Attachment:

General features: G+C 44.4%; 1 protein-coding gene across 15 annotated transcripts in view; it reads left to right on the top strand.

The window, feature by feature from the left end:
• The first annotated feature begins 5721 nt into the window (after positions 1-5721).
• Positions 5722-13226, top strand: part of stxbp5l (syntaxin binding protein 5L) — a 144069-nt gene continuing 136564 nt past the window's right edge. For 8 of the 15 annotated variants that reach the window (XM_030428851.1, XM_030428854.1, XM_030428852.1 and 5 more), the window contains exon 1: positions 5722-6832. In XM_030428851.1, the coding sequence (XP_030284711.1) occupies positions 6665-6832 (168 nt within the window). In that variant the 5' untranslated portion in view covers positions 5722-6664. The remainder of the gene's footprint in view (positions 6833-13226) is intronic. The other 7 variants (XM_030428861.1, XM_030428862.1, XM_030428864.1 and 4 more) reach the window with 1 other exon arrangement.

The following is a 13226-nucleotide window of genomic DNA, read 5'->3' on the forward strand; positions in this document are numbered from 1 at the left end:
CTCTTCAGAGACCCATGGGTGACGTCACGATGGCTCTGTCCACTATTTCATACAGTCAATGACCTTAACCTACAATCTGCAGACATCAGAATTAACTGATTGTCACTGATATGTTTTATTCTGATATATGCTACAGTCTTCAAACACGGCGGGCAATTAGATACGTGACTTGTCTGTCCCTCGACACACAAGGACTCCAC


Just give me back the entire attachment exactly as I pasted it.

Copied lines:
General features: G+C 44.4%; 1 protein-coding gene across 15 annotated transcripts in view; it reads left to right on the top strand.

The window, feature by feature from the left end:
• The first annotated feature begins 5721 nt into the window (after positions 1-5721).
• Positions 5722-13226, top strand: part of stxbp5l (syntaxin binding protein 5L) — a 144069-nt gene continuing 136564 nt past the window's right edge. For 8 of the 15 annotated variants that reach the window (XM_030428851.1, XM_030428854.1, XM_030428852.1 and 5 more), the window contains exon 1: positions 5722-6832. In XM_030428851.1, the coding sequence (XP_030284711.1) occupies positions 6665-6832 (168 nt within the window). In that variant the 5' untranslated portion in view covers positions 5722-6664. The remainder of the gene's footprint in view (positions 6833-13226) is intronic. The other 7 variants (XM_030428861.1, XM_030428862.1, XM_030428864.1 and 4 more) reach the window with 1 other exon arrangement.

The following is a 13226-nucleotide window of genomic DNA, read 5'->3' on the forward strand; positions in this document are numbered from 1 at the left end:
CTCTTCAGAGACCCATGGGTGACGTCACGATGGCTCTGTCCACTATTTCATACAGTCAATGACCTTAACCTACAATCTGCAGACATCAGAATTAACTGATTGTCACTGATATGTTTTATTCTGATATATGCTACAGTCTTCAAACACGGCGGGCAATTAGATACGTGACTTGTCTGTCCCTCGACACACAAGGACTCCAC